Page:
Unconquered Pallas [Athena] is at hand and holds her Aegis to protect her brother's life; she lends him dauntless courage. At the feast was one from India's distant shores, whose name was Athis. It was said that Limnate, the daughter of the River Ganges, him in vitreous caverns bright had brought to birth; and now at sixteen summers in his prime, the handsome youth was clad in costly robes. A purple mantle with a golden fringe covered his shoulders, and a necklace, carved of gold, enhanced the beauty of his throat. His hair encompassed with a coronal, delighted with sweet myrrh. Well taught was he to hurl the javelin at a distant mark, and none with better skill could stretch the bow. No sooner had he bent the pliant horns than Perseus, with a smoking billet, seized from the mid-altar, struck him on the face, and smashed his features in his broken skull.
And when Assyrian Lycabas had seen his dear companion, whom he truly loved, beating his handsome countenance in blood. And when he had bewailed his lost life, that ebbed away from that unpiteous wound, he snatched the bow that Athis used, and said : ‘Let us in single combat seek revenge; not long will you rejoice the stripling's fate; a deed most worthy shame.’ So speaking, forth the piercing arrow bounded from the cord, which, though avoided, struck the hero's cloak and fastened in its folds.--Then Perseus turned upon him, with the trusted curving sword, cause of Medusa's death, and drove the blade deep in his breast. The dying victim's eyes, now swimming in a shadowous night, looked 'round for Athis, whom, beholding, he reclined upon, and ushered to the other world,--sad consolation of united death. And Phorbas the descendant of Methion. Who hailed from far Syene, with his friend Amphimedon of Libya, in their haste to join the battle, slipped up in the blood and fell together : just as they arose that glittering sword was driven through the throat of Phorbas into the ribs of his companion.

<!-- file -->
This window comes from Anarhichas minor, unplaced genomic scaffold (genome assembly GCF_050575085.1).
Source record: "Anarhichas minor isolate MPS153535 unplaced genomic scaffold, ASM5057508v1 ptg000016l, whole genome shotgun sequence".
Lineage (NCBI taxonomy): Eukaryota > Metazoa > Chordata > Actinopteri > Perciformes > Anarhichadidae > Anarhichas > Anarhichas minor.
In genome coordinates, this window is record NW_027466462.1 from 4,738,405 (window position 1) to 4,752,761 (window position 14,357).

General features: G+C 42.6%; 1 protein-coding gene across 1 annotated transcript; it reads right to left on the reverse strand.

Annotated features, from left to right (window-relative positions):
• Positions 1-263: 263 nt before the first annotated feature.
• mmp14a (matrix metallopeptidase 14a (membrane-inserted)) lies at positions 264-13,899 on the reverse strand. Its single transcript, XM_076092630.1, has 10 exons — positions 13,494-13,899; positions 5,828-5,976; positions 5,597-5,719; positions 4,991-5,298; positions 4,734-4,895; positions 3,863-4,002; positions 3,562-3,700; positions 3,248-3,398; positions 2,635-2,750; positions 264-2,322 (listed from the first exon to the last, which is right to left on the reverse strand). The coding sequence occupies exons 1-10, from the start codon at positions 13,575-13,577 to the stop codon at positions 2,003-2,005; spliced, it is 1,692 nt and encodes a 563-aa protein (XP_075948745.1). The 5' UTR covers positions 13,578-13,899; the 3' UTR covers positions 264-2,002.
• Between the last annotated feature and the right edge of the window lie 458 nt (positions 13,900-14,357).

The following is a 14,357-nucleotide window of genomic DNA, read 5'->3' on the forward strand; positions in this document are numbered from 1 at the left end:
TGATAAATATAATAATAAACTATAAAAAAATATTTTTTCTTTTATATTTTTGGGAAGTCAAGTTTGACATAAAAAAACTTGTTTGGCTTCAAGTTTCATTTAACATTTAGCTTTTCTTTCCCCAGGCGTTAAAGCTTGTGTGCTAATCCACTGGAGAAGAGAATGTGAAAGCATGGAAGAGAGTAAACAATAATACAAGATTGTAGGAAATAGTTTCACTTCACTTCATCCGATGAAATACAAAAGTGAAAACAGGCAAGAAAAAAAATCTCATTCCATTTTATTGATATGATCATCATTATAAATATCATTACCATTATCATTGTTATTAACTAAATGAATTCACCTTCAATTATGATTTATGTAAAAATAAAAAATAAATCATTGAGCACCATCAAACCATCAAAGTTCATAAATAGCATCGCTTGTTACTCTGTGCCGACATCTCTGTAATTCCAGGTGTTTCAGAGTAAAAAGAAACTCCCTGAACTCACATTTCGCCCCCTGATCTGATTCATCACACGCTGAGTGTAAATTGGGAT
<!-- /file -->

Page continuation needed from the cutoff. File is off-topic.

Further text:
But Erithus, the son of Actor, swung a battle-ax, so weighty, Perseus chose not combat with his curving blade. He seized in his two hands a huge bowl, wrought around with large design, outstanding from its mass. This, lifting up, he dashes on his foe, who vomits crimson blood, and falling back beats on the hard floor with his dying head. And next he slew Caucasian Abaris, and Polydaemon--from Semiramis nobly descended--and Sperchius, son, Lycetus, long-haired Elyces, unshorn, Clytus and Phlegias, the hero slew;--and trampled on the dying heaped around.
Not daring to engage his enemy in open contest, Phineus held aloof, and hurled his javelin. Badly aimed--by some mischance or turned--it wounded Idas, who had followed neither side; vain-hoping thus to shun the conflict. Idas, filled with rage, on Phineus gazed with futile hate, and said, ‘Since I am forced unwilling to such deeds, behold, whom you have made your enemy, O savage Phineus! Let your recompense be stroke for stroke.’ So speaking, from the wound he drew the steel, but, faint from loss of blood, before his arm could hurl the weapon back, he sank upon his knees. Here, also, lies Odytes,--noblest of the Cephenes, save Cepheus only,--slaughtered by the sword of Clymenus. And Prothoenor lies the victim of Hypseus; by his side Hypseus slaughtered by Lyncidas falls.